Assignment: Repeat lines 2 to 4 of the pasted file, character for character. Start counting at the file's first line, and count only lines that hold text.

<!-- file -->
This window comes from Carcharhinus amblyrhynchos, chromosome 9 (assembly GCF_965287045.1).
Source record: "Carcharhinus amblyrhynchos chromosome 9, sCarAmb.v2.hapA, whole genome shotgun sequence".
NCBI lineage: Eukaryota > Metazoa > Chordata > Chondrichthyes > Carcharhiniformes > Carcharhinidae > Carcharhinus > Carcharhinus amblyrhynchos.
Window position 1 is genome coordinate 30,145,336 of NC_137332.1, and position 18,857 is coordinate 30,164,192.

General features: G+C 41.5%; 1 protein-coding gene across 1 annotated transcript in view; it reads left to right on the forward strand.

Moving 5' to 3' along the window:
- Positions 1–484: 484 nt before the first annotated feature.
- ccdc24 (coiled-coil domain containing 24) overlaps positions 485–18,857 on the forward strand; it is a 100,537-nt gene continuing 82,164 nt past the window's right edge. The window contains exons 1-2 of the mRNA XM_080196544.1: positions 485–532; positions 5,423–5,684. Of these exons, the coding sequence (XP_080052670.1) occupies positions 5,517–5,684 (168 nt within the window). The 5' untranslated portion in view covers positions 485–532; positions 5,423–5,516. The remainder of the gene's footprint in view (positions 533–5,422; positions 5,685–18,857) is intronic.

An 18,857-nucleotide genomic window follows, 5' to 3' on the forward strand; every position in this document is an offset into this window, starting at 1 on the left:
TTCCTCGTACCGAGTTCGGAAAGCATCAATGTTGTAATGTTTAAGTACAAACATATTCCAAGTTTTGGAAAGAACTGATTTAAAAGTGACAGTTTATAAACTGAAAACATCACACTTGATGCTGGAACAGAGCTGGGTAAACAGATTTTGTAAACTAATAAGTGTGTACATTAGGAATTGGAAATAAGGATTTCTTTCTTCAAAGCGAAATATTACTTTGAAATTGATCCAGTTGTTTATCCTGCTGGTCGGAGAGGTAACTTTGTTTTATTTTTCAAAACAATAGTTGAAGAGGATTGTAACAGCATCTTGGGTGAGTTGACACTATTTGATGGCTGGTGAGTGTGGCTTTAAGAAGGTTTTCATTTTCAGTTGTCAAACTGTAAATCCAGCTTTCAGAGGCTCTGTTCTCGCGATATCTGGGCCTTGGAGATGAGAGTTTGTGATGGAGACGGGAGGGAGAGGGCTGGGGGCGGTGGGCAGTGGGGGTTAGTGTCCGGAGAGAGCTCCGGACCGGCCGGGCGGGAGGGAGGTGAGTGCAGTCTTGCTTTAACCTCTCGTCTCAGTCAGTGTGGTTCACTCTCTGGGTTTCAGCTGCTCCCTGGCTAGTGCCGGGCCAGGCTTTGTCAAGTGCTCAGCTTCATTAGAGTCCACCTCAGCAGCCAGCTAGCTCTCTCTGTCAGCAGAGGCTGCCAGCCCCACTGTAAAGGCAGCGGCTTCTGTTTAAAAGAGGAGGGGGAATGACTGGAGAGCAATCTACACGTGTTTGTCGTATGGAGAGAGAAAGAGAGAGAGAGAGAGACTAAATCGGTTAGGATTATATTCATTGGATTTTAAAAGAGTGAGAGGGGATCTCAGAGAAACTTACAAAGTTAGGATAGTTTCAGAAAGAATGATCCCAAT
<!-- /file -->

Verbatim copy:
Source record: "Carcharhinus amblyrhynchos chromosome 9, sCarAmb.v2.hapA, whole genome shotgun sequence".
NCBI lineage: Eukaryota > Metazoa > Chordata > Chondrichthyes > Carcharhiniformes > Carcharhinidae > Carcharhinus > Carcharhinus amblyrhynchos.
Window position 1 is genome coordinate 30,145,336 of NC_137332.1, and position 18,857 is coordinate 30,164,192.